However, HTC's offering won't be a simple case of slapping a smartphone into a headset, instead it will be a new spin on the mobile VR concept, which we will be seeing later this year. There is also a possibility that an HTC Smartphone will be the VR controller as most of the sensors are there.
According to a report from Phonescoop, HTC will continue to sell and support the budget devices already on the market. However, when it comes to mobile VR, Samsung's Gear VR has held its ground - at least for now.
HTC knows that in order to stay in business and go head-to-head with other big names in the industry it has to make some serious changes. The South Korean has been having a much better success with its headset selling over 4 million units in 2016. The way it will work is by simply plugging it in to a smartphone.
Jointly developed by HTC and USA video game supplier Valve, the HTC Vive was unveiled at the Mobile World Congress show in March 2015 and officially went on sale worldwide in April 2016. Considering that the VR market is still pretty young, there's no saying how this could turn out for HTC in the long run.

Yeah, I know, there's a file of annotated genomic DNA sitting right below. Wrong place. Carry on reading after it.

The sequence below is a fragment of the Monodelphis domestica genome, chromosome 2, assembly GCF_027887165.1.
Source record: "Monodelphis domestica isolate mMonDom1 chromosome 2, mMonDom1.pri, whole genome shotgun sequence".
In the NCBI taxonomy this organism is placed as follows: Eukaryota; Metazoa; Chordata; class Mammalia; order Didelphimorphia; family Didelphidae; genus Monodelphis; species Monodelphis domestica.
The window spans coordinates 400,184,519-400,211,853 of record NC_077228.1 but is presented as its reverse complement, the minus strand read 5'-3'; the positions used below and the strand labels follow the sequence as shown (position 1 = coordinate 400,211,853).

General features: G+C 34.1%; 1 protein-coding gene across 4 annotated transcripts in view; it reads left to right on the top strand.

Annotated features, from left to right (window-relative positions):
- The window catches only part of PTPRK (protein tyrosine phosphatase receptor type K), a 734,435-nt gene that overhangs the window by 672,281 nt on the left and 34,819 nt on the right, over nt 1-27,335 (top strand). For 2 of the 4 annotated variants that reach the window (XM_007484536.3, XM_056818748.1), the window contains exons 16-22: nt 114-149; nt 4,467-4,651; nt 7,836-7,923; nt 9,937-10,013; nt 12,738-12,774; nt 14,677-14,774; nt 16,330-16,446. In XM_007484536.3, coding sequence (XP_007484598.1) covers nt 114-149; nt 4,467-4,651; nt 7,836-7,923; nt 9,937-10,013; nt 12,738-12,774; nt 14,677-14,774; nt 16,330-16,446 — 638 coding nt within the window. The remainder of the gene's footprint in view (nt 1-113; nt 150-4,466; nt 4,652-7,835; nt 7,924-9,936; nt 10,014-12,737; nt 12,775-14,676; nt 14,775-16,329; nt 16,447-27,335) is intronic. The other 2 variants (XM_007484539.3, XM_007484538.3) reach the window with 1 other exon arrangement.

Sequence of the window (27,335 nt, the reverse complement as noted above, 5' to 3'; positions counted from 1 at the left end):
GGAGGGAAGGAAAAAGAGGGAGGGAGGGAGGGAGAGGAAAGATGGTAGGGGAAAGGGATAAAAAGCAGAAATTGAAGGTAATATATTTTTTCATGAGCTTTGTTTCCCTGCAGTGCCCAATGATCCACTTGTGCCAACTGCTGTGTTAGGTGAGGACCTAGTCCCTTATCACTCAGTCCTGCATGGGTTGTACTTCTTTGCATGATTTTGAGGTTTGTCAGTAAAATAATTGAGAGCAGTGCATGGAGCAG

Research firm CCS Insight predicts sales of virtual reality devices will grow from 2.2 million previous year to 20 million in 2018, with smartphone-based devices representing the vast majority.
As for whether HTC will ever return to the entry-level market, an HTC spokesperson told TechRadar the company doesn't have any more details to share beyond what was said on the investors call. Revenue slide by 13 percent to $720.7 million. Thus far, mobile headsets like the Google Daydream are generally lacking in performance and it will be interesting to see how HTC tackles this problem.